Mobile Clinics

We do not agree with the expoitation of elephants in the tourism or logging industries but we must have a respectful relationship with elephants owners in order for them to allow us to help the elephants. So we work with them to improve the level of care. This program relies completely on the generosity of others, a little goes a long way over here, the smallest of donations really helps. To donate see our 'Get Involved' page. We hope to allow veterinary volunteers to join us in the future,




We found 6 different elephants in one camp with infected tusk cavities, some has been like this for as long as 10 years. They were all caused from the tusk being stolen from the elephant to be sold.



This poor girl had been suffering from chronic eye problems for 2 years. Her third eyelids were severely protused and inflammed, both eyes bulging and both starting to go cloudy. We didnt have the instrument needed to measure the intra ocular pressure of her eye but can assume this was painfull. She also had an infected puncture wound to her mammary gland which had been left untreated. We left the owners with the medications they needed. We came to recheck her one week later, her eyes had improved and the puncture wound healed. She had a knew split behind her mammary gland where the rope from her saddle was tied around her chest, so we gave more supplies to keep this clean. We later learned that this poor girl was sold to a camp in Chiang Mai.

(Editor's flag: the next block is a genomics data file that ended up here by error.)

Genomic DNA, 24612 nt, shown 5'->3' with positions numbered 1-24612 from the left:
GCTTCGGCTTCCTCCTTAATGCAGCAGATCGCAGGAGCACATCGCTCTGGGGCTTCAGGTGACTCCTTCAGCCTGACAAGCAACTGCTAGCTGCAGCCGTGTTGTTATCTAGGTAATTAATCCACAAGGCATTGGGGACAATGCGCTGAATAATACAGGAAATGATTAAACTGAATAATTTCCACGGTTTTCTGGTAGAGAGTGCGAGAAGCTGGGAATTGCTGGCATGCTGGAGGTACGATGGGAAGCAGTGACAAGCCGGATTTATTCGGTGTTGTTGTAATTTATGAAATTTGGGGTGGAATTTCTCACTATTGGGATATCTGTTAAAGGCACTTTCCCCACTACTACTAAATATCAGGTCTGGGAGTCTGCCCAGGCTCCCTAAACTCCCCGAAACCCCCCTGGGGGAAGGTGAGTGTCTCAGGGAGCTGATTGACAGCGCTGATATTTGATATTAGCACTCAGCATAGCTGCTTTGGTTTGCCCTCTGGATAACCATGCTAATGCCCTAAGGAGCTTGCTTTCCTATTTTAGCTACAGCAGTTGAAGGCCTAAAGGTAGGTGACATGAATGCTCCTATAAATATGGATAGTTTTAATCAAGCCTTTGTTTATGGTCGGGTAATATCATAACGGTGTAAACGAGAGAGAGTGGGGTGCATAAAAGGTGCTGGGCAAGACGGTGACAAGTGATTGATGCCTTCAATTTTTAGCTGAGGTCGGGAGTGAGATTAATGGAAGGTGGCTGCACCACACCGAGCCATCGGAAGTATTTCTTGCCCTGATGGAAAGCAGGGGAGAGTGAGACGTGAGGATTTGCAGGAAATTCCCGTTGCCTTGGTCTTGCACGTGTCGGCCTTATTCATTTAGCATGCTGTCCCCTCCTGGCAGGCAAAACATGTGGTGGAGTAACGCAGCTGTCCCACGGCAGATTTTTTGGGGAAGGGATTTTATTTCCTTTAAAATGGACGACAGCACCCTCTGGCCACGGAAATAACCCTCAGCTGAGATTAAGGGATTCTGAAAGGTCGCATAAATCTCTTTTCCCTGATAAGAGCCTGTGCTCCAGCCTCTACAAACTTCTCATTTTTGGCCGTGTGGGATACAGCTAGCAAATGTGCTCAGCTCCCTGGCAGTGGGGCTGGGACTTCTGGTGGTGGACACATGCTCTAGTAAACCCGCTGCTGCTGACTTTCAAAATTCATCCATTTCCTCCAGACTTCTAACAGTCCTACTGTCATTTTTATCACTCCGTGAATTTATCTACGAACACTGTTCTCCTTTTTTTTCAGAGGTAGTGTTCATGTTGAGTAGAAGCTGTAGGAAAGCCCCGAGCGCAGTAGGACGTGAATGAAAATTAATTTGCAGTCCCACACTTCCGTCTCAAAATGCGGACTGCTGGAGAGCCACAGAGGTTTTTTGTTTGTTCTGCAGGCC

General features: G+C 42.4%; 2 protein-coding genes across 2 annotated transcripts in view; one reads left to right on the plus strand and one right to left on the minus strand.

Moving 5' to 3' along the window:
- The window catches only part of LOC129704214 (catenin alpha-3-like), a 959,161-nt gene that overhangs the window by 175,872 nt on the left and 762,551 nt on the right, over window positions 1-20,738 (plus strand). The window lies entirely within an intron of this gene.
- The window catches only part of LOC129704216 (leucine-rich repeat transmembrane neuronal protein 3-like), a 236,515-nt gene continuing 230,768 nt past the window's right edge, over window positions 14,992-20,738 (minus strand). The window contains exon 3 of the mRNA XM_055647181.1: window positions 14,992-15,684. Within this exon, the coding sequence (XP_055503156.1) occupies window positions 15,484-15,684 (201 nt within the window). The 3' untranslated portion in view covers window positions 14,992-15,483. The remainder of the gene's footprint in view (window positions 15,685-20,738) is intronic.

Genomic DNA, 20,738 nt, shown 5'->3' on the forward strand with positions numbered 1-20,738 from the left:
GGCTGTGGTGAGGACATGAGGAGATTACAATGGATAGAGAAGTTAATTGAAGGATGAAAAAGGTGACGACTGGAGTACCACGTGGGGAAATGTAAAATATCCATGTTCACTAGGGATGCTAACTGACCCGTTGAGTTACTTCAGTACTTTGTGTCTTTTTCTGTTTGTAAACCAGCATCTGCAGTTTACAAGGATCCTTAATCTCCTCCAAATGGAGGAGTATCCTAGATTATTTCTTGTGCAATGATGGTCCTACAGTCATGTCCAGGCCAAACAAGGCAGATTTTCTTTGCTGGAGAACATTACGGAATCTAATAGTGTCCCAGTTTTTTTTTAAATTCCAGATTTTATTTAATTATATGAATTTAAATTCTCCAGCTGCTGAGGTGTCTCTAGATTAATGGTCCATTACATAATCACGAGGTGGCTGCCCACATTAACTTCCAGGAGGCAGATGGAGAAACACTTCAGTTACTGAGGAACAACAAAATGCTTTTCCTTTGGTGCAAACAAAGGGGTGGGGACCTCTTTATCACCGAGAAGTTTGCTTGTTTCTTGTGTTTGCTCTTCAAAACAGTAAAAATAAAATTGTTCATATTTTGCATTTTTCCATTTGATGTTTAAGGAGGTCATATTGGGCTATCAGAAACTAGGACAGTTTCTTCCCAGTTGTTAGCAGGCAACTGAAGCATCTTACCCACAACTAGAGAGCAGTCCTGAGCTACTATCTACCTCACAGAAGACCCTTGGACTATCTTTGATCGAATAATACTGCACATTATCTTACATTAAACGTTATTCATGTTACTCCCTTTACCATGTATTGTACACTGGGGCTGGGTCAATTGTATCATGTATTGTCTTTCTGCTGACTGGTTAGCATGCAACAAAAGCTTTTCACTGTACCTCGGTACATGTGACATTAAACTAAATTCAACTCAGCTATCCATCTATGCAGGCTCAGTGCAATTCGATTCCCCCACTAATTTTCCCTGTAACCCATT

Foot and nails deformities are very common in working elephants, the activity they do is so un natural that the nails and feet do not wear like they are supposed too. They do nat have access to the forest or bathing like they would in the wild and uhen they are not uorking they are usually chained in a pile af their own urine and faeces. They develop painful splits and suffer abcesses and fungal infections. In western zoos these problems are prevented by daily footcare regimes and good hygene standards.

Myanmar

Dr Eve with the staff at Myanmar Timber Enterprise. Dr Eve took medical supplies for the logging elephants and spent the week working with the MTE Vets.

Shwe Htun & Chit Shwe Yee , 38 and 31 year old elephants have been used for logging since they were 19 years old. Both elephants have chronic abscesses at their shoulder caused from tight rope while carrying heavy logs. Burmese vets treat abcesses by doing surgery as its the quickest way to get the elephant back to work. Under sedation and with local anasthesia they completely remove the abcess capsule and fibrous tissue surrounding it and stitch back up. Post operative antibiotic, pain releif and cleaning is required, and complete healing takes 2 to 4 months.

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